Do you have a business plan? If not, you aren’t alone. Many authors don’t have one, for any number of reasons. It can be scary to actually put your dreams into words. It can be intimidating to look at how much work you need to do to get to where you want to go. And it can be embarrassing to admit you haven’t a clue as to what you even want to achieve. But, according to Stephanie Bond, an MBA-holding author of over seventy mystery and romance titles, a business plan is a necessity. In her 2016 RWA Nationals workshop, “Plan for Success: Create a Motivational Business Plan for Your Writing Career,” she discussed the benefits of creating a business plan, and shared a rough outline for how to write one for yourself.
Perhaps writing a business plan came naturally to Stephanie, since she holds an MBA and spent many years climbing the ranks of the corporate world before quitting to write full-time. But it doesn’t have to be a formal process. According to Stephanie, we can start out by asking ourselves questions. Questions like: What do you want to do with your writing? What do you want to achieve? How do you want to affect your readers? Just forcing yourself to think about the big picture like this is an excellent tool for establishing focus and figuring out what you really want to accomplish as a writer. This is the foundation of your business plan, and allows you to lay the groundwork for the future of your writing career.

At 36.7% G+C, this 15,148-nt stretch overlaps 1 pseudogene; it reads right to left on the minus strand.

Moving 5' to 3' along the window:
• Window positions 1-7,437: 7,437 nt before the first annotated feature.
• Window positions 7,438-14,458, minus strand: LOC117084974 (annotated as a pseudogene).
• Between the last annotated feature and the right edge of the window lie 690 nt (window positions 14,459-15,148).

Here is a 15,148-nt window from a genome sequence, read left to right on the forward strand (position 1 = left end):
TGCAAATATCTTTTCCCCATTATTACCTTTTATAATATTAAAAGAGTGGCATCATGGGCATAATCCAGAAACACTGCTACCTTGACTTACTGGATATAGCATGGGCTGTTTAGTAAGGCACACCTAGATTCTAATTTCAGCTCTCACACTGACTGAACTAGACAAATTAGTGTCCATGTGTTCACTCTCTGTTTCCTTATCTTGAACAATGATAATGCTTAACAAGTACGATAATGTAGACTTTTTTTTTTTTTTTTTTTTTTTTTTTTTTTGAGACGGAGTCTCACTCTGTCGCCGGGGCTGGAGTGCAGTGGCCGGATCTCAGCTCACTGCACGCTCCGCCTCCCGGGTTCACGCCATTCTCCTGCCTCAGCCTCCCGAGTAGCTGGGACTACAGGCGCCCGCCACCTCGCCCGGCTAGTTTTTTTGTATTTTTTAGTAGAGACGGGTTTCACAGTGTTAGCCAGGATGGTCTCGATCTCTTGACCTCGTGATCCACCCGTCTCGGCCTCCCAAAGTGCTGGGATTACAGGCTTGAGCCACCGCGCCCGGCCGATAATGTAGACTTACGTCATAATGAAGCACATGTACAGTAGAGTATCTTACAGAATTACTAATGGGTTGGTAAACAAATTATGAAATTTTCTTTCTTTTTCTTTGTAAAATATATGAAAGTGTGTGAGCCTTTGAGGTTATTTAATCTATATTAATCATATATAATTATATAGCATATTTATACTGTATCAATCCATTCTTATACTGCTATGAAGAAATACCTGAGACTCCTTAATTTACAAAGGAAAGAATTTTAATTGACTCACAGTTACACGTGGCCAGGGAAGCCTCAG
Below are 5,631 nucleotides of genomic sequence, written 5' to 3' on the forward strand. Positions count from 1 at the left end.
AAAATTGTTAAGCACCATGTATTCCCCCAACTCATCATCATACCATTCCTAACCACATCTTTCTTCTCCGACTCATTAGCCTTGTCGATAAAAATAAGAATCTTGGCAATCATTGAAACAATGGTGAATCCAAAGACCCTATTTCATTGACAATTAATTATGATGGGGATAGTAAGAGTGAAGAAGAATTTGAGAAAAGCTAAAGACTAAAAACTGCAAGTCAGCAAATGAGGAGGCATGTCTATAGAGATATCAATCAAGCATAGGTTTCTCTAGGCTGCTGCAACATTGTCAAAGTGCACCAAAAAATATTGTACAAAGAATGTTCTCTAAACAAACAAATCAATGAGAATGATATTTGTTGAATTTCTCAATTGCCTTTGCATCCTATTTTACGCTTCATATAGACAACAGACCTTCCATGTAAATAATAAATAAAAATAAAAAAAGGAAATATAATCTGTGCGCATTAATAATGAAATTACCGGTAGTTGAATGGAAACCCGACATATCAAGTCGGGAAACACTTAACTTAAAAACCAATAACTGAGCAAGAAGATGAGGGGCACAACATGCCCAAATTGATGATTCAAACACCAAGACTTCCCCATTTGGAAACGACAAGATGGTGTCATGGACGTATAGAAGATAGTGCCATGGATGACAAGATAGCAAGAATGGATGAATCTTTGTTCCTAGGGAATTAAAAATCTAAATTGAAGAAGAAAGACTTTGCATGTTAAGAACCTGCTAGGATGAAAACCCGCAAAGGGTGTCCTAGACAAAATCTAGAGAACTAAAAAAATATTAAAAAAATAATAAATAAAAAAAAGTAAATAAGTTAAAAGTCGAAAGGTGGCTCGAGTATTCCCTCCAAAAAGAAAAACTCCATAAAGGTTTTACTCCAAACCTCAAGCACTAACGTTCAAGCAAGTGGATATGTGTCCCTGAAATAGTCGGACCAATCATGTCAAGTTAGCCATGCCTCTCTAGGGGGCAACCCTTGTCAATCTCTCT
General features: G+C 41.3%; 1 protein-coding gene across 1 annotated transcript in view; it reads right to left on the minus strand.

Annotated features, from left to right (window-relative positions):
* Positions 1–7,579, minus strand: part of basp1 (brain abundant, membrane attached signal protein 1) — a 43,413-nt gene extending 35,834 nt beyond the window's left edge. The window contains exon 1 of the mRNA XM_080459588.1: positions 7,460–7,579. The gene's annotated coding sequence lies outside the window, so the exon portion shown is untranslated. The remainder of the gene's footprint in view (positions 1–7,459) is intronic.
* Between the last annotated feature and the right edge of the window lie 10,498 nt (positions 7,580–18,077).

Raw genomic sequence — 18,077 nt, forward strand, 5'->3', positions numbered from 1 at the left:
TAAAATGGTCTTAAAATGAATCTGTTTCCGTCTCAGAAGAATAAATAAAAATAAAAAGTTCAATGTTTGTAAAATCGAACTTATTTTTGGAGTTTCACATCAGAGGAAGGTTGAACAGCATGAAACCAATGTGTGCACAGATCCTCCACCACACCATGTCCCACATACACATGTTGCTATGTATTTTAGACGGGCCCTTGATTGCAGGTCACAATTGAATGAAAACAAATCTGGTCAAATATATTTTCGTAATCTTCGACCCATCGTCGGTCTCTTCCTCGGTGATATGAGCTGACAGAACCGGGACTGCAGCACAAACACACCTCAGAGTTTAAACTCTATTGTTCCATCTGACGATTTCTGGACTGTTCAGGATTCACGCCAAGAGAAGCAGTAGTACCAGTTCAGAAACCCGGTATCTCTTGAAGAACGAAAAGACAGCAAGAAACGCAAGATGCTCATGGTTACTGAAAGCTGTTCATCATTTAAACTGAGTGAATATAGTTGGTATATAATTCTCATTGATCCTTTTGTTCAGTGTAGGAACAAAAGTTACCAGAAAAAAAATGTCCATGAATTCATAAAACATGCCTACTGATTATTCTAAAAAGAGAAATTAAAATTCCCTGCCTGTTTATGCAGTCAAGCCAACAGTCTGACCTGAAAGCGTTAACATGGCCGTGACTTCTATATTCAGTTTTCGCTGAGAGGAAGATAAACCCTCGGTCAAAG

An important component of your business plan should be setting your goals and objectives, which Stephanie described as two separate things. Goals, she said, are under your control, while objectives are not. Objectives tend to be lofty and long-term – Earn enough money to live off my writing! Hit the New York Times bestseller list! – while goals are short-term and achievable – Enter that contest! Query that agent! Focus on what you can control, she said, and figure out what kinds of short-term goals you can set that might help you to achieve those lofty, long-term objectives.
She also stressed the importance of adopting a business mindset in your everyday life, and recommended paying attention to business blogs, such as Seth Godin’s, keeping CNBC on in the background as you work, and reading Entrepreneur magazine.
In my opinion, the most important takeaway from the workshop was the following sentiment:
You are a business that creates entertainment for consumption in multiple formats.
Think of yourself as a “content generator,” creating novels, blog posts, audiobooks, novellas, short stories, nonfiction articles, and more.
There was so much to this wonderful workshop, including discussion of branding strategies and instructions on how to maintain a body of work document. I came away from it inspired to create my own business plan, which has left me more motivated and inspired than ever before. If you’re an RWA member, you can purchase the audio recording at rwa.org to get all the details. The return on investment could be huge.